Category Archives: Poetry

Other poets are available …

P1020867.JPGGreetings on Burns night! We’re not having haggis at home tonight because we’re going to a Burns Supper on Friday; however I was inspired to shell out £9.99  for this bottle of wine which, apparently, ‘gangs wi haggis’, and will report back on whether it does what it says on the label. The wine is made, from local brambles and oak leaves, by Cairn O’Mhor, that great Scottish winery on the north banks of the Tay, maybe 20 minutes’ drive from here. I wrote previously about our visit there; it was hugely enjoyable and I’m looking forward to our next foray.

Meantime, in remembrance of the Bard’s birth, I just want to say:

  1. Yes I like Burns’ poems and songs, or at least most of them  No poet or songwriter gets it right all the time, and undoubtedly some of his work can fairly be consigned to the doggerel-and-drivel bucket. But then he penned such stirring stuff as ‘A man’s a man for a’ that’, and poked such fun at the powers that be (‘O Thou who in the heavens dost dwell…’) and regaled us with great stories (‘… and shouted, Weel done, Cutty Sark!/ and in an instant, all was dark …’) and gave us lots of tender wee odes to fieldmice and mountain daisies and headlice. It’s a great thing for Scotland to have a bard who has travelled the world in terms of popularity and raises our flag in all sorts of good ways. However
  2. You’d think Robert Burns was the only poet we ever produced. What about Edwin Morgan? Liz Lochhead? Norman McCaig? Kathleen Jamie? and so on and so on. Next week the troubadour and I are going to a Celtic Connections event to see the Hazey Janes, a Dundee band, perform alongside Liz Lochhead reading some of her poems, and it promises to be a great night. And finally ….
  3. Haggis is not the only foodstuff to have inspired a poem. I’m sure you all know that. tomato-breakfastRecently I read a brilliant blogpost, which I’ve linked to here, which addressed a juicy poem about tomatoes, by Pablo Neruda. Here’s a tiny extract: ‘It sheds its own light, benign majesty. Unfortunately, we must murder it: the knife sinks into living flesh, red …’

So there you go. Let’s celebrate poets tonight, living and dead; and here’s a prayer in Burns’ own words:

Then let us pray that come it may,
As come it will for a’ that,
That Sense and Worth, o’er a’ the earth
Shall bear the gree an’ a’ that.
For a’ that, an’ a’ that,
It’s comin yet for a’ that,
That Man to Man the warld o’er
Shall brithers be for a’ that.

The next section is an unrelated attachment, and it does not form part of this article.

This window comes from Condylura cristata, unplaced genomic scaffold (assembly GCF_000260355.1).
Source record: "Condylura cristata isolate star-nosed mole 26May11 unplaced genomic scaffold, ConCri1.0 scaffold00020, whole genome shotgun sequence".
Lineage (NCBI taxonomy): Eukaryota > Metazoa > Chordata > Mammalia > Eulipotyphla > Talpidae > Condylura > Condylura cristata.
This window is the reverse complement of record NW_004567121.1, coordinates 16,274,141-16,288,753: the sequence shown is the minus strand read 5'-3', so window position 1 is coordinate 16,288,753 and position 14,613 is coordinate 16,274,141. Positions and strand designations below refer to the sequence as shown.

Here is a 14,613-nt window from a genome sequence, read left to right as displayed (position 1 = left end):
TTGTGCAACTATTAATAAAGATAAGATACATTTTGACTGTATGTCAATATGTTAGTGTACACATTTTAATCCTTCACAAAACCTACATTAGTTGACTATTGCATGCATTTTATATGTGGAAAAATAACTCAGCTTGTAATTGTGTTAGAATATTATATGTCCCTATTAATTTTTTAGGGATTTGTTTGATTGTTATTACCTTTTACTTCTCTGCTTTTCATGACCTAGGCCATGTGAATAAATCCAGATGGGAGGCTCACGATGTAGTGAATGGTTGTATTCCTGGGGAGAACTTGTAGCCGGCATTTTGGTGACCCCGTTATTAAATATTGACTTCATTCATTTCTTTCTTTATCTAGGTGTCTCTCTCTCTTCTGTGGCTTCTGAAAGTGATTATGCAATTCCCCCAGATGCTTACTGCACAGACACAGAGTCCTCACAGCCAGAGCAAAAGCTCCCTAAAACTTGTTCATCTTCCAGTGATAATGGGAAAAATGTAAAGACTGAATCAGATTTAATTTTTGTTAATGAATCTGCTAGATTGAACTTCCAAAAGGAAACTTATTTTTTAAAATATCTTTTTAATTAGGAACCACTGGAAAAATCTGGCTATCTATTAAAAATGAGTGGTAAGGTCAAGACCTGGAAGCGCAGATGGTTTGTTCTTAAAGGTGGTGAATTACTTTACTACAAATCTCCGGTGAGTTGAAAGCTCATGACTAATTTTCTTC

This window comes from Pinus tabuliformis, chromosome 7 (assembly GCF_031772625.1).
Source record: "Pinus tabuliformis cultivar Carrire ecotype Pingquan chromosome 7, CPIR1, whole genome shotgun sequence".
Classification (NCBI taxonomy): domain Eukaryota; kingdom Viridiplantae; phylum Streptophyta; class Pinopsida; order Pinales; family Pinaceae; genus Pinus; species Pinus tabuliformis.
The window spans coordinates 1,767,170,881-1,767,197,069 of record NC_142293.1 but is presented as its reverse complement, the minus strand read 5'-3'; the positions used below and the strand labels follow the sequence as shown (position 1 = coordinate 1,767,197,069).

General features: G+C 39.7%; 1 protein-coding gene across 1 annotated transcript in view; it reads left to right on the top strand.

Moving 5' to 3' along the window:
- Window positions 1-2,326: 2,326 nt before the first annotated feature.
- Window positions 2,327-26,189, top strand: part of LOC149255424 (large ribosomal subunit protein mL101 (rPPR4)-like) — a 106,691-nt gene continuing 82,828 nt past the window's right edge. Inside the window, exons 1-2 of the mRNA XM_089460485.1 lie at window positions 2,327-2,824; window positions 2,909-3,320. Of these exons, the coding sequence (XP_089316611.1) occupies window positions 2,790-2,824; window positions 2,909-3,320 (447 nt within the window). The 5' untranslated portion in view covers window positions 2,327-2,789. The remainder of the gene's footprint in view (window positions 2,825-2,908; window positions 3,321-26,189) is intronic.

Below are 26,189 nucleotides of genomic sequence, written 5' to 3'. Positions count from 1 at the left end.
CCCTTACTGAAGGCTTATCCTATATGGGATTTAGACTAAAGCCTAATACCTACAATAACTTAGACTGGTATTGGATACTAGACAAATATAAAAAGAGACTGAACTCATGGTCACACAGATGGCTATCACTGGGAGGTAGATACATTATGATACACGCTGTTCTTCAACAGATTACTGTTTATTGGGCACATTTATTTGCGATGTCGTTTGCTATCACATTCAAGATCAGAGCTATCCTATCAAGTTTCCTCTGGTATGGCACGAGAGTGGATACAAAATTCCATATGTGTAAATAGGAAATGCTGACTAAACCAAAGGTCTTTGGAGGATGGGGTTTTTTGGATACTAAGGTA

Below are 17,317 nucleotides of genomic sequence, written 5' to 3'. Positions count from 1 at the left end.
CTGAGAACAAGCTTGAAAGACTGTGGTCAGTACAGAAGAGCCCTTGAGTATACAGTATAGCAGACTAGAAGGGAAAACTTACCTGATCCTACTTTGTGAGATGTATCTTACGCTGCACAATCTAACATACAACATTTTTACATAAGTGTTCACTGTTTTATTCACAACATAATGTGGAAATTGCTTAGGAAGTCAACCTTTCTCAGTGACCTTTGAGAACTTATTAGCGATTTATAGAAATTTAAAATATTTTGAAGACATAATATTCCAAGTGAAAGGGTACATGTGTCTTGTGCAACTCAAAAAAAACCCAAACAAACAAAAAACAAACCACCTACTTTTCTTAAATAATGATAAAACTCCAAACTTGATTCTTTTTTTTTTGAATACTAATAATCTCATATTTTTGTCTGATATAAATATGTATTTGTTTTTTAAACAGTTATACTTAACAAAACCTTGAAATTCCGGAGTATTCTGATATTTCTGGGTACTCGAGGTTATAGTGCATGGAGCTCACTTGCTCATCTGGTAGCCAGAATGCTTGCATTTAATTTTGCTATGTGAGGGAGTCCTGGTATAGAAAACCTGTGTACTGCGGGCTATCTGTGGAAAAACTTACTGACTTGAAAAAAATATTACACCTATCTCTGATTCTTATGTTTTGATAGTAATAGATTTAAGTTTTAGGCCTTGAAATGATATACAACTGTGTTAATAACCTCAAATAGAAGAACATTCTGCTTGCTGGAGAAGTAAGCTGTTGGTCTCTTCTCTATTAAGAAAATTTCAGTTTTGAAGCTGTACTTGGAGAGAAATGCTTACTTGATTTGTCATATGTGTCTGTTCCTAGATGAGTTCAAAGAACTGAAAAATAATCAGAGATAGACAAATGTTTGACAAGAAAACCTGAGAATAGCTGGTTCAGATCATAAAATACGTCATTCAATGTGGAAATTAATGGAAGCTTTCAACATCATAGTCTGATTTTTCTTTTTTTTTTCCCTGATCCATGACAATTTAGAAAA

And still I rise …

The title of today’s post comes from Maya Angelou, and is a wonderful rallying-call for all the times I’ve felt oppressed. However I’m using it as a shameless pun in this instance. You get double joy – my deathless prose and Maya Angelou’s inspirational verse!

Two of the cookery books I’ve read recently share a word in their titles – but apart from that they have very little in common.

The first is ‘One Souffle at a Time’ by Anne Willans. I picked the book up in a charity shop as the subtitle – ‘a memoir of food and France’ intrigued me. I’d never come across her before, despite her enormous body of writing – I think she might be better known in AProduct Detailsmerica. Her book tells her personal story – in a nutshell, rich English child grows up with all the trappings of privilege; discovers her love of cooking; uses her contacts and her undoubted talents and builds an impressive foodie empire based on teaching people how to cook like the French; receives lots of awards; writes her memoir. There are manyexcellent, detailed recipes along the way and I will return and try some of them. This book wasn’t a riveting read but it was fascinating to see how an energetic entrepreneur goes about the job of realising her dream.

The second book is ‘Killing Me Soufflé’ by Lachlan Hayman. This is basically a book of good recipes renamed using rock and roll puns, with numbers by the likes of the Ketchup Boys, Deli Parton, Harry Connick Tuna and Napkin Cole. You would think the theme would get a bit tired but instead I found myself browsing through the book and humming all the little tunes as I went along. This book would be a great gift for anyone who is keen on both food and music. The recipes are well written, and would offer an enticing repertoire to someone who hasn’t already got loads of experience and/or cookery books.

Soufflé is of course a delight to make and eat, and easier than it sounds. If you can make a béchamel sauce you can make a soufflé. Just add cheese to your sauce; then 3 egg yolks; then fold in the beaten egg whites; then, as Mel and Sue would say – bake! Here are some instructions from the BBC if you would like to have a go. Willans says to run your finger and thumb round the top of the dish before you put it in the oven, to make it rise evenly – I’ve never tried that before but it sounds logical.